Apple Still Seeing Strong Mac Sales Growth Amid Easing iMac Constraints
Piper Jaffray analyst Gene Munster today issued a new research report sharing data from research firm NPD covering Apple's U.S. Mac sales for the January-February timeframe, revealing that Apple's sales are currently up 14% year-over-year. The performance is down somewhat from the 31% growth seen for January alone, but remains very solid as Apple's iMac shortages appear to have eased.
We have analyzed domestic NPD retail data for the months of January and February which suggests Mac sales were up 14% y/y through the first two months of the March quarter. As we have previously discussed, we believe the Y/Y improvement is driven by Apple beginning to improve supply of iMacs as the company noted the product was constrained in the December quarter. CEO Tim Cook noted that iMac sales were down 700k units y/y in December (we note iMac sales are likely far less impacted by iPad, thus the vast majority of the y/y unit decline in December was likely supply).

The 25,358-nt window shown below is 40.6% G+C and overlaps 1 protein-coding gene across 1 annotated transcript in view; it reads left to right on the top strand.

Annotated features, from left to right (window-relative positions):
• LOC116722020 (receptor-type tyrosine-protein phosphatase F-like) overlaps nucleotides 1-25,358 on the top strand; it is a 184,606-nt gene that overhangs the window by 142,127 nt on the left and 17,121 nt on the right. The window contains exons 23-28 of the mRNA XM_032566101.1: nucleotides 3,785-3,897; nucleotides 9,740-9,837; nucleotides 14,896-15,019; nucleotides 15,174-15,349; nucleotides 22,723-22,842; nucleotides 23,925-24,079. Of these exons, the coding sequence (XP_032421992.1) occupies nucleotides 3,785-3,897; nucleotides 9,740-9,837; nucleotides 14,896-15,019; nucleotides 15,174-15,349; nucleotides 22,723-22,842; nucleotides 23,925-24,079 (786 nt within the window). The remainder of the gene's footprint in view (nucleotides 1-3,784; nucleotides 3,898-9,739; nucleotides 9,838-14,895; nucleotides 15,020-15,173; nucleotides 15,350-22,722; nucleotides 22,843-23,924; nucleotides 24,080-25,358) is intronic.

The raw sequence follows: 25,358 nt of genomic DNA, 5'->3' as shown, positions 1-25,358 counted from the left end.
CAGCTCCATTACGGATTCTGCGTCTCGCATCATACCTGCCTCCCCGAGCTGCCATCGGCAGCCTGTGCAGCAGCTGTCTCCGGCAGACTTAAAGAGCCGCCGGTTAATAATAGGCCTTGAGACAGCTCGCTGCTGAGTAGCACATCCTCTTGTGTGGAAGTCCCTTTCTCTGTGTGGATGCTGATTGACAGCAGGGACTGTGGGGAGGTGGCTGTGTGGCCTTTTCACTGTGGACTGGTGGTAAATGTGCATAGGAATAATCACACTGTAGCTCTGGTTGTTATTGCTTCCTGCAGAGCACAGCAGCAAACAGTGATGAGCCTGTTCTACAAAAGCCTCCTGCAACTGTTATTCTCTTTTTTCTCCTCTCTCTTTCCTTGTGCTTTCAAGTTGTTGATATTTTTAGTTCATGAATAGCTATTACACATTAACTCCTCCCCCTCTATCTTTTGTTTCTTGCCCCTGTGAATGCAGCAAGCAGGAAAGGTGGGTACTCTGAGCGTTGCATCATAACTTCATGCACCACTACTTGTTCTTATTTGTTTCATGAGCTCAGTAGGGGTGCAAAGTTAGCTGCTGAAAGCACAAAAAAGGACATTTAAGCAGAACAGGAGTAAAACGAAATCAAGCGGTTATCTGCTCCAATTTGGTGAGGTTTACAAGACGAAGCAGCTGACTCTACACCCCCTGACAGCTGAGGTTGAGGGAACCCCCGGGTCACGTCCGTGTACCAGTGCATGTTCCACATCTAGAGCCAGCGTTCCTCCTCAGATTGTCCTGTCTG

Despite the strong performance, Munster is maintaining his estimate of an overall 5% decline in worldwide Mac sales for the quarter, even though Apple's worldwide numbers have frequently outperformed the U.S. data gathered by NPD.
On the downside, NPD's data shows a return to Munster's expectations for the iPod, with the two-month timeframe seeing sales down 16% year-over-year compared to Munster's projections for a 17% decline. iPod sales had been up 3% in January.
While strong Mac sales are a good sign for Apple, the increasing dominance of the iPhone and iPad in the company's product portfolio means that strong Mac sales have less of an impact on Apple's overall financial performance. In the most recent quarter, Macs accounted for just 10% of Apple's revenue, compared to 20% for the iPad and a dominant 56% for the iPhone.